Greek stocks joined European neighbors with double-digit losses through November after US President Obama on a valedictory visit prodded Brussels for further official debt cancellation, and German Finance Minister Schaeuble dismissed it as a “disservice” ahead of a December Eurogroup meeting dominated by French and Italian election angst. The IMF has argued for an additional break as well while still refusing to participate in the latest program, despite Economy Ministry criticism. The Stability fund holding sovereign bonds may consider long-term fixed rate swaps extending and reducing the load in net present value terms, but operations have yet to be approved. GDP growth was almost 1 percent in Q3 on the best export and consumption performance since 2008, but recession will linger this year before 1-2 percent expansion predicted in 2017, when a 2 percent primary fiscal surplus is the target. Bank deposits rose in October, but the overall EUR 125 billion is the lowest since the early 2000s. The bad loan ratio is stuck at 40 percent as a “huge problem,” according to the Eurozone single supervisor, as Piraeus and National Bank look to enlist foreign distressed debt managers so they can again increase private sector credit, but mortgage foreclosure rules remain in flux and exporters are owed EUR 1 billion in tax rebates clogging cash flow. Prime Minister Tsipras’ popularity is at a nadir as the New Democrats reconstitute under a new leader pledging a business-friendly platform. They have attacked his party’s economic and diplomatic agendas, the latter under fire with rupture of Cyprus reunification negotiations. Island growth has reached 3 percent for a post-crisis high, with tourist arrivals up 15 percent in Q3 on diversion from Mideast security scares.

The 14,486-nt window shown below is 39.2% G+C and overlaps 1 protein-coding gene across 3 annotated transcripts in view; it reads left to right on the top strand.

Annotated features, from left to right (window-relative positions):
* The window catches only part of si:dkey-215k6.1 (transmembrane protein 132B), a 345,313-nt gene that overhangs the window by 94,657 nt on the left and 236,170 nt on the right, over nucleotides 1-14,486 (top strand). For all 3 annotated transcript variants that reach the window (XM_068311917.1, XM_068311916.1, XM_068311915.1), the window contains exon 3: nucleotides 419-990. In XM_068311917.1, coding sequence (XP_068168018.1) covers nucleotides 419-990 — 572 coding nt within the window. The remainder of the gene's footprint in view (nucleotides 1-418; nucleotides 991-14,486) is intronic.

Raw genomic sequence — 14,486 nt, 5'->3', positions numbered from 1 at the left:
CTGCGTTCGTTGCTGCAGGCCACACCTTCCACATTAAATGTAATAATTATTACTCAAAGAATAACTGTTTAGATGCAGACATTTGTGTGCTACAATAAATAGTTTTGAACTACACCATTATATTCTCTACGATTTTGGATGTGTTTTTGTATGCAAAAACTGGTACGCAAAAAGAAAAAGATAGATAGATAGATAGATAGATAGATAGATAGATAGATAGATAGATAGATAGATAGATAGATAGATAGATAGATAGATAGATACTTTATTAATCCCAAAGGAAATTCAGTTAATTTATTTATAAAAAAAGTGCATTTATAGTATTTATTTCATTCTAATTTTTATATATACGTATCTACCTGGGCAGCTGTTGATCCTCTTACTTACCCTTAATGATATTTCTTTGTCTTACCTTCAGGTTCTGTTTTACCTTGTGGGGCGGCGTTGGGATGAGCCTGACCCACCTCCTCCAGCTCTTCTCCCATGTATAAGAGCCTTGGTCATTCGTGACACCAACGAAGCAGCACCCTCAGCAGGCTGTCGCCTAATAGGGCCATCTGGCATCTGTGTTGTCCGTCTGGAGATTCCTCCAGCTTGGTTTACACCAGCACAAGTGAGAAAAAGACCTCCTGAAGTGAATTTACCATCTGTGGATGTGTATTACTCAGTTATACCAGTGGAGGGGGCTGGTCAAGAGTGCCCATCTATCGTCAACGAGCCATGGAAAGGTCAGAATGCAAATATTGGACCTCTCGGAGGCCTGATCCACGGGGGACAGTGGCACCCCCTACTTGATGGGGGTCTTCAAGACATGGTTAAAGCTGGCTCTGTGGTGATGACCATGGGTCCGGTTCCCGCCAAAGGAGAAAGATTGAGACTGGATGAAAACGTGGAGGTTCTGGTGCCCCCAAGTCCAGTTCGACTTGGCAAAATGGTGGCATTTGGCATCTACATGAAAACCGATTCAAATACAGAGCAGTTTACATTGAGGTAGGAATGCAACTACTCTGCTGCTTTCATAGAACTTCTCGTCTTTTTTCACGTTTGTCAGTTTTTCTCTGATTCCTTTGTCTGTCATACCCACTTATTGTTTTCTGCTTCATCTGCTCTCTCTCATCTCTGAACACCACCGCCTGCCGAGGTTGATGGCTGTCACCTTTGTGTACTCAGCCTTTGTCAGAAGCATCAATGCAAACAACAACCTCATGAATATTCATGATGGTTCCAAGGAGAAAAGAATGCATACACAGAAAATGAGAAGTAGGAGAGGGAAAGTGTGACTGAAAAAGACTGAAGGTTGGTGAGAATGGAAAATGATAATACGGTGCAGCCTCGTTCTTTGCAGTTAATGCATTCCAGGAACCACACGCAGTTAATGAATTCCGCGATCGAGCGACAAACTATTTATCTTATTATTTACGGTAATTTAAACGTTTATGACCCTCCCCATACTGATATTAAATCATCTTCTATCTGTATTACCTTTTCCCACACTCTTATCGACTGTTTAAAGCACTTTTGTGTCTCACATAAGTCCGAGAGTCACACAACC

Turkey with its own 15 percent stock market decline has been a reluctant partner as it also is in a tussle with the EU on a refugee aid for visa-free access deal, with just the first EUR 600 million received of over EUR 3 billion promised. Brussels has criticized President Erdogan’s jailing of thousands of opponents after a failed coup attempt and his proposal to expand the post’s constitutional powers. The lira crashed toward 3.5/dollar as he repeated suspicions about an anti-Turkey foreign conspiracy and calls for lower interest rates. The central bank commandeered reserves to support the lira and then reversed course to lift the benchmark rate, which should also brake the 5 percent of GDP current account gap. Growth is in the lackluster 2.5 percent range despite loosening of macro-prudential consumer loan limits, and the currency pass-through threatens double-digit inflation revival. Russian trade and tourism rebound should help accounts into next year, but business confidence will stay shaky with the mass civil servant firings and a previewed referendum on presidential authority which will require parliamentary backing from outside the ruling party. The Czech Republic and Poland have been other share losers, with a coalition reshuffle and speculation over the future of the euro-koruna peg in the former and further relaxation of budget constraints in the latter with reduced mandatory retirement age. The populist government continues to brandish tax measures against foreign banks and retailers, and the 55 percent of GDP public debt statutory ceiling may be formally breached in the confused processes.